We like labels. Democrat, Republican. Christian, Atheist. Attachment parent, Authoritarian parent. Putting people in categories in our mind is how we make sense of them, how we understand them. This is not usually done maliciously; it’s not usually even done consciously. We also label ourselves to give ourselves a sense of belonging, of identity.
But what happens when the labels become constraining, limiting, and defining? What happens when they become caricatures of real people, real positions, real thoughts? When they become derogatory terms that we can sling at each other to avoid dialogue and solution-finding?
Is there room in the middle?
Is there room for a person who believes that life begins at conception and also believes that welfare programs are necessary to help the poor and unemployed live functioning lives? Who believes that preserving life is important but just the first step? That a life of just surviving is not a life with dignity?
I once sat in front of a student who was describing her anguish…after having an abortion as a teenager for an unwanted baby, she had a miscarriage for a very much wanted baby as a college student. Imagine her pain, her questioning if this was some kind of punishment or some cruel joke… the pain. How could anyone respond but with compassion?
Is there room for a person whose heterosexual marriage and religious beliefs about marriage are not threatened by legalizing same-sex marriage? Who believes that a homosexual lifestyle is not God’s design and also believes that this should not be the defining belief of Christianity?
I once sat with my friend who had just broken up with his boyfriend after learning about his infidelity. He was heartbroken and wondered aloud if he would ever hurt less than he did right now. I had little to offer other than the hope that in time his heart would hurt less and a hug. How could I respond but with compassion?
Is there room for a parent who cosleeps and responds to infant cries and also uses timeouts and teaches her children to respect her authority?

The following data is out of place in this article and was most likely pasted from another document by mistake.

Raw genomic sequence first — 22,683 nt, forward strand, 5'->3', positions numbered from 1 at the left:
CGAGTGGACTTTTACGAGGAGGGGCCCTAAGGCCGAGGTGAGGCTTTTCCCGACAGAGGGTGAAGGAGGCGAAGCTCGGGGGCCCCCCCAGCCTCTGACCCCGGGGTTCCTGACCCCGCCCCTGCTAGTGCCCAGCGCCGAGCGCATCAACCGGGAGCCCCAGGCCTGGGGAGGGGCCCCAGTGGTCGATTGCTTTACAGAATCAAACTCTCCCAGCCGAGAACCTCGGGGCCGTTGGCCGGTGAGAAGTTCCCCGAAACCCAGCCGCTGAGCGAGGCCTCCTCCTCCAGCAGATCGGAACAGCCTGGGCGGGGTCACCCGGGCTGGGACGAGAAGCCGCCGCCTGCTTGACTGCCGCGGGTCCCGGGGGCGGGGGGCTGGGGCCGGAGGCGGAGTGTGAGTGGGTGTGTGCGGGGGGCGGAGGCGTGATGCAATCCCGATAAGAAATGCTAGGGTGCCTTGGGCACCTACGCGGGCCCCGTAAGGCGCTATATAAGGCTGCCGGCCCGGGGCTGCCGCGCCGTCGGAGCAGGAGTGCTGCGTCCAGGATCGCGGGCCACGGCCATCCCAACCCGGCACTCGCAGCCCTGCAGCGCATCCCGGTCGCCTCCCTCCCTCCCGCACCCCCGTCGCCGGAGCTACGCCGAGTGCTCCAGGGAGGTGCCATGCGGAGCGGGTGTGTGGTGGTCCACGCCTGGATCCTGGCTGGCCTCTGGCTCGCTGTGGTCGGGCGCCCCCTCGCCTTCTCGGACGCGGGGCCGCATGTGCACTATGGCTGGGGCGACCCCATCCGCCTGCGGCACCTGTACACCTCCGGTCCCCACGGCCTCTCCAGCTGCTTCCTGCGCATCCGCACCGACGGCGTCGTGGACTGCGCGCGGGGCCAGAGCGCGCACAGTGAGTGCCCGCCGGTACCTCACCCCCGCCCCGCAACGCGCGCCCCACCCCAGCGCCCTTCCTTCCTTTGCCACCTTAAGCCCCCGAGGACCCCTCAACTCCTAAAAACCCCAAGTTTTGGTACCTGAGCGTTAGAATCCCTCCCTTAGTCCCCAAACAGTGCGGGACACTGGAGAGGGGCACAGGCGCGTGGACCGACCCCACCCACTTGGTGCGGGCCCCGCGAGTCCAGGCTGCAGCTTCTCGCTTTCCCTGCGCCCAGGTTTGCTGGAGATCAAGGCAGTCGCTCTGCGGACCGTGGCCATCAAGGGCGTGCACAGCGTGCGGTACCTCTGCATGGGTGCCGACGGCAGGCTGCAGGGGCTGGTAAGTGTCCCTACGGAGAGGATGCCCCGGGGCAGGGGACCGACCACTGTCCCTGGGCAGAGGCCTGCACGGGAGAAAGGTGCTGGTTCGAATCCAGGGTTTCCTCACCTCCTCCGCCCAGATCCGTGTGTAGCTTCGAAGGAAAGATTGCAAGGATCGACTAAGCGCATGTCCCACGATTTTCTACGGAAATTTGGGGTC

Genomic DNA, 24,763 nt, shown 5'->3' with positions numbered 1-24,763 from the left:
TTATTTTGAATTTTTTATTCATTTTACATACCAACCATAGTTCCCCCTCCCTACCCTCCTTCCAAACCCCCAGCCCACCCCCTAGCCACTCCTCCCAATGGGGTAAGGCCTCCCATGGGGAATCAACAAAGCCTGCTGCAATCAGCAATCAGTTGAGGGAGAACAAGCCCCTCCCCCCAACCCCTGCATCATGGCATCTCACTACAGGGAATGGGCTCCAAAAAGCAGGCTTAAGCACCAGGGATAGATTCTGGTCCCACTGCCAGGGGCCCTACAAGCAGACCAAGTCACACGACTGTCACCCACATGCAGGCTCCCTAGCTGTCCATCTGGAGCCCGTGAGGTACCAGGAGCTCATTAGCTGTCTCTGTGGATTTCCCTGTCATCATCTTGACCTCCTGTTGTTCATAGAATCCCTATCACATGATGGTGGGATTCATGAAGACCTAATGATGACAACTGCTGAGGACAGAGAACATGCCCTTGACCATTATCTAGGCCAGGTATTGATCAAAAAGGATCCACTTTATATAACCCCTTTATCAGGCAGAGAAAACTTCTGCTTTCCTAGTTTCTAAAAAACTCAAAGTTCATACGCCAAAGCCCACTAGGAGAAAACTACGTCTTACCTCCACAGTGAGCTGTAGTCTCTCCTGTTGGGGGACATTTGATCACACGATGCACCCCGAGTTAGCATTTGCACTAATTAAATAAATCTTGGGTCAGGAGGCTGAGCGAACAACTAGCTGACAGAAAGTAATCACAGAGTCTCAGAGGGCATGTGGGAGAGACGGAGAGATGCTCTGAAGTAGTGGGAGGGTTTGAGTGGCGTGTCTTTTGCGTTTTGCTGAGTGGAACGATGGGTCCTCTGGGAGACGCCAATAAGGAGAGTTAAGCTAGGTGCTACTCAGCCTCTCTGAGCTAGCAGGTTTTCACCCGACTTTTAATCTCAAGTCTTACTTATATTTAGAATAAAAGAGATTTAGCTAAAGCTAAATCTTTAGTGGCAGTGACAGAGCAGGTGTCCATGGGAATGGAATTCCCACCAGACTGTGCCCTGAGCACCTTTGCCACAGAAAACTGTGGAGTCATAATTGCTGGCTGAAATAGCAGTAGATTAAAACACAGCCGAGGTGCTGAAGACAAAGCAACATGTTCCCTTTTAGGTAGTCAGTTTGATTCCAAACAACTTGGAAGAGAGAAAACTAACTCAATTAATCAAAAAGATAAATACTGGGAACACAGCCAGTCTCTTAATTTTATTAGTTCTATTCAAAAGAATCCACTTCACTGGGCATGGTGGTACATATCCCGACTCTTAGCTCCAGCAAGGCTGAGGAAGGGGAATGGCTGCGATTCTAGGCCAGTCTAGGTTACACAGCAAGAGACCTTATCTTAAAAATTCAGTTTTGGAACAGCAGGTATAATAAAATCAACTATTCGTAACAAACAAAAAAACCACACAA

I once left my infant to cry, trying to teach her to sleep independently. I cried as I heard her cry, and it didn’t feel right. We changed plans, we became more flexible, and we learned from our daughter and our mistakes. How should I respond to other parents but with compassion?
Is there room for a conservative Christian who also believes in social justice? Who loves liturgy and finds stability in tradition and also sees that liturgy can become empty and tradition can become an excuse to no longer think for yourself? For a Lutheran wannabe Catholic who reads St. Augustine and Mother Teresa along with Francis Chan and Jen Hatmaker? Who believes that Jesus is who he said he is and also that it is each person’s inherent right and gift to travel their own spiritual journey?
I’ve been as conservative as evangelicals can be; I’ve had a brief stint as an atheist before considering myself an agnostic for several years; and now I find myself coming to a place of peace in Christian tradition and historical theology. I’ve done my share of judging and been judged plenty. How can I not respond to your spiritual journey with compassion?
Is there room in the middle? There is. There has to be. Even now as I quake in my boots at the thought of publishing this, I think that maybe there are some of you reading who might be relating to not quite fitting in the categories laid out for you. When we each admit how fluid and ever-changing we are, how imperfect, how human; how can we respond to each other but with compassion?
I think more of us are actually in the middle than we realize. If everyone everywhere fit into one big venn diagram, I think the majority of us would have at least one foot in the “same” category. When we take away the pressure to whole-heartedly champion one political party, one religious view, one parenting approach, I think we would all realize that we’re a bit more complex than the labels allow.
And what if we relished our complexity, and used it to find solutions to vexing problems, to show love and mercy to one another, and to discover differences as interesting and fun? What if instead of like-mindedness, we sought out and fostered environments where everyone, and I mean everyone, was accepted and their opinions welcomed? And what if we were brave and put our strange, probably inconsistent, not set in stone, middle opinions out there, and gave others a chance to accept and learn from us?